It has often been said that nowhere in the United States can one find a greater collection of magnificent and historic synagogues than on New York's Lower East Side. As the ultimate destination for millions of immigrant eastern European Jews during the late 19th and early 20th centuries, it became the new homeland and hoped-for goldene medinah (promised land) for immigrants fleeing persecution, poverty, and oppression, while struggling to live a new and productive life. Yet to many visitors and students today these synagogues are shrouded in mystery, as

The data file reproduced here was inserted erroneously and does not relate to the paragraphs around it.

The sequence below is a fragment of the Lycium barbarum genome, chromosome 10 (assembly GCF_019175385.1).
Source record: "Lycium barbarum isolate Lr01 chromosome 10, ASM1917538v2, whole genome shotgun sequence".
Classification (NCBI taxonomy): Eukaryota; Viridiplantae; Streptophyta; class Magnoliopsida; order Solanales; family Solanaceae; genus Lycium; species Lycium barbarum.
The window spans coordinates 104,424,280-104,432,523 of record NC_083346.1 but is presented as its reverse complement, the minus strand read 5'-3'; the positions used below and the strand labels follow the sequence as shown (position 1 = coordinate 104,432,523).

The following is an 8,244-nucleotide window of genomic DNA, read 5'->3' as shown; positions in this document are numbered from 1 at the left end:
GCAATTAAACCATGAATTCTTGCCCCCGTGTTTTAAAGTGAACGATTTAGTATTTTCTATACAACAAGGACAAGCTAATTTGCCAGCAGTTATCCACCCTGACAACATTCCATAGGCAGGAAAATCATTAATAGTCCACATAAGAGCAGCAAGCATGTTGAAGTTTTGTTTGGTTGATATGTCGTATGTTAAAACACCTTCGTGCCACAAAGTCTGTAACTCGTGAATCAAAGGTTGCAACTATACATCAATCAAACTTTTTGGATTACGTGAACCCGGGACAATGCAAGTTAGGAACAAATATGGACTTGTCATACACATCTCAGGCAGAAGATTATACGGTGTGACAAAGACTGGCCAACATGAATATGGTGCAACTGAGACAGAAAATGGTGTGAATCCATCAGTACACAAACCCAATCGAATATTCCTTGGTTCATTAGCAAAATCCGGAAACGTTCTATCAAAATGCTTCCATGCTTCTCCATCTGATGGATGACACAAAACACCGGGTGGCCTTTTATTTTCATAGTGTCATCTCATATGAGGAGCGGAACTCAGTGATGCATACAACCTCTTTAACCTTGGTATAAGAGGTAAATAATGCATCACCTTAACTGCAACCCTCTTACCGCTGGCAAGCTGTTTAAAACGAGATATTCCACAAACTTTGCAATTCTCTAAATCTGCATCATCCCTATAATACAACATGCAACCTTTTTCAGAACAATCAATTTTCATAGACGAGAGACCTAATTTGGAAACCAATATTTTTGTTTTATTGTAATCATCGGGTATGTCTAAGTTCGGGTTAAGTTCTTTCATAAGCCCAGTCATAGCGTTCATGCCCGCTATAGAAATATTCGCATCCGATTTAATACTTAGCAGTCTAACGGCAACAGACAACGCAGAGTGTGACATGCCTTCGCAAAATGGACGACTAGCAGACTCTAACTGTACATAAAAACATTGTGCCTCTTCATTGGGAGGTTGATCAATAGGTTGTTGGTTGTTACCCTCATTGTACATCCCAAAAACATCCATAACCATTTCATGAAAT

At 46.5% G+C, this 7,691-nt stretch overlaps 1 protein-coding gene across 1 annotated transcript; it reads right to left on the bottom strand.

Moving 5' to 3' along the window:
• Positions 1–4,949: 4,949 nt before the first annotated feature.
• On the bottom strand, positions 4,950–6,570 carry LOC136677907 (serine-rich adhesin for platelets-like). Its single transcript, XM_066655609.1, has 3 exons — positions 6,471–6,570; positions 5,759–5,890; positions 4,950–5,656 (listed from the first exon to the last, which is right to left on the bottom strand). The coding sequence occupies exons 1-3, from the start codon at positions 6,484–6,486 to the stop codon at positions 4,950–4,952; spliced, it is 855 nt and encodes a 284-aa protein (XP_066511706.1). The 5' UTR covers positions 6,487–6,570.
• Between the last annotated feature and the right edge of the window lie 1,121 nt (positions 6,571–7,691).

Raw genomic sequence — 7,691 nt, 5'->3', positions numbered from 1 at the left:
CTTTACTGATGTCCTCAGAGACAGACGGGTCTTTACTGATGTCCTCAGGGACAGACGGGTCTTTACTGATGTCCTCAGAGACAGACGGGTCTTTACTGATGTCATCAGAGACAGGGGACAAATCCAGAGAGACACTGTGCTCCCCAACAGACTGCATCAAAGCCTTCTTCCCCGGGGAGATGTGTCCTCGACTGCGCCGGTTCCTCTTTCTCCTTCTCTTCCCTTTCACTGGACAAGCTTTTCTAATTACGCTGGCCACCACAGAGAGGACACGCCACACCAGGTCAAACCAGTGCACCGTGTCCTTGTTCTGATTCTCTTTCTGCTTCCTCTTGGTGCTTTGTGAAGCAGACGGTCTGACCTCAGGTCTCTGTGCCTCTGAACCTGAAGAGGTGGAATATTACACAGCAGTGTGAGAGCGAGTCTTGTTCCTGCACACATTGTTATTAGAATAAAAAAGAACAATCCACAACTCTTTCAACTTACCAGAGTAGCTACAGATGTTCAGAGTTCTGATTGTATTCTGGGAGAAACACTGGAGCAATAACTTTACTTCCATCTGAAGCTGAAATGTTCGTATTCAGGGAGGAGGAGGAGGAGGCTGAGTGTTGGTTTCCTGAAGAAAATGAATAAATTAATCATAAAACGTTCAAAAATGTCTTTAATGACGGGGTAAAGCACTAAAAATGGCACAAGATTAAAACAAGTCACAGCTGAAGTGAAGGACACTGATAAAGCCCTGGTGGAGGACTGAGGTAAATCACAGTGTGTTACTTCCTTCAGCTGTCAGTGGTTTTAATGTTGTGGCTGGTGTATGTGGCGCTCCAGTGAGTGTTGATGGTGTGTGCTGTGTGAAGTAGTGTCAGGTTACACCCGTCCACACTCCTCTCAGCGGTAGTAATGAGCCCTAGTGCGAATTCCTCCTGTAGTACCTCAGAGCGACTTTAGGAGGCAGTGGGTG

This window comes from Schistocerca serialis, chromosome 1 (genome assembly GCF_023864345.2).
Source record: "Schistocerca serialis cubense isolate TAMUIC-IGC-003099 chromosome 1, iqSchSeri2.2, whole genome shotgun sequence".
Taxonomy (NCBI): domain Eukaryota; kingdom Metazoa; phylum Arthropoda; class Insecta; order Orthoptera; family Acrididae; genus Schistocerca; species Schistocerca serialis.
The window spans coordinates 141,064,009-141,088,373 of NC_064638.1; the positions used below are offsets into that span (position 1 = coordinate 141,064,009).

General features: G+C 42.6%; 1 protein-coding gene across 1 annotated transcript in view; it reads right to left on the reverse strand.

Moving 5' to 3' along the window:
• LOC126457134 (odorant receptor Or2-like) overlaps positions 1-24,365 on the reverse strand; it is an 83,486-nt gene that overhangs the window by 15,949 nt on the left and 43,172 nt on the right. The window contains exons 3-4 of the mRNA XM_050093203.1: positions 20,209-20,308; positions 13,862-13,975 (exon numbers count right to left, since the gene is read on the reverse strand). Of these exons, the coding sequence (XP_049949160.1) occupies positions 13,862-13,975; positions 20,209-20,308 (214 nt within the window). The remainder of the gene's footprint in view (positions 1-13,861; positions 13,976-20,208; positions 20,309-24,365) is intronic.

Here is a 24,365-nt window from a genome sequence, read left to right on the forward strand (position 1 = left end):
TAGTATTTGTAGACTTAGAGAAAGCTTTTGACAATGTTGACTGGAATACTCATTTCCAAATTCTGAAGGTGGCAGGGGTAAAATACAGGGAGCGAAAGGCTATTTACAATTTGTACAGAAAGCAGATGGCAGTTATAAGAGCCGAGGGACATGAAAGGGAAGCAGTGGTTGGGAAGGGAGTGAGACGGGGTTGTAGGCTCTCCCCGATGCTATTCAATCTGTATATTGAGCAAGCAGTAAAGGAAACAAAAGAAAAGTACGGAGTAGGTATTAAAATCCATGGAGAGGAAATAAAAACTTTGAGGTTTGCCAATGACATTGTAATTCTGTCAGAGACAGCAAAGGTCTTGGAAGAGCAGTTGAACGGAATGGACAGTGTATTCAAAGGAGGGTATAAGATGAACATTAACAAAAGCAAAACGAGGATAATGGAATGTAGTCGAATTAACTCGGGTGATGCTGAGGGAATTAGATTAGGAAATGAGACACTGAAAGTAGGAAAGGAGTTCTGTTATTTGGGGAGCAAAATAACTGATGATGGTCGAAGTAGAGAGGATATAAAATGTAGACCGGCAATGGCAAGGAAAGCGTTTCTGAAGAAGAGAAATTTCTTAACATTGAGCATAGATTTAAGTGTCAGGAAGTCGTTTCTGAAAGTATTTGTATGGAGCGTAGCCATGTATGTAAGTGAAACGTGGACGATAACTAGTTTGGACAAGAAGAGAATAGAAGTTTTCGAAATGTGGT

documentary information on them tends to be dispersed and difficult to find.
With The Synagogues of New York's Lower East Side, Gerard R. Wolfe fills that void, giving readers unparalleled access to the story of how the Jewish community took root on the Lower East Side of Manhattan. Using archival photographs taken by Jo Renee Fine and contemporary shots taken by Norman Borden alongside his text, Wolfe focuses on the synagogues built or acquired by eastern European Ashkenazi Jewish immigrants during the great era of mass immigration, painting vivid portraits of the individual congregations and the new and vital culture that was emerging.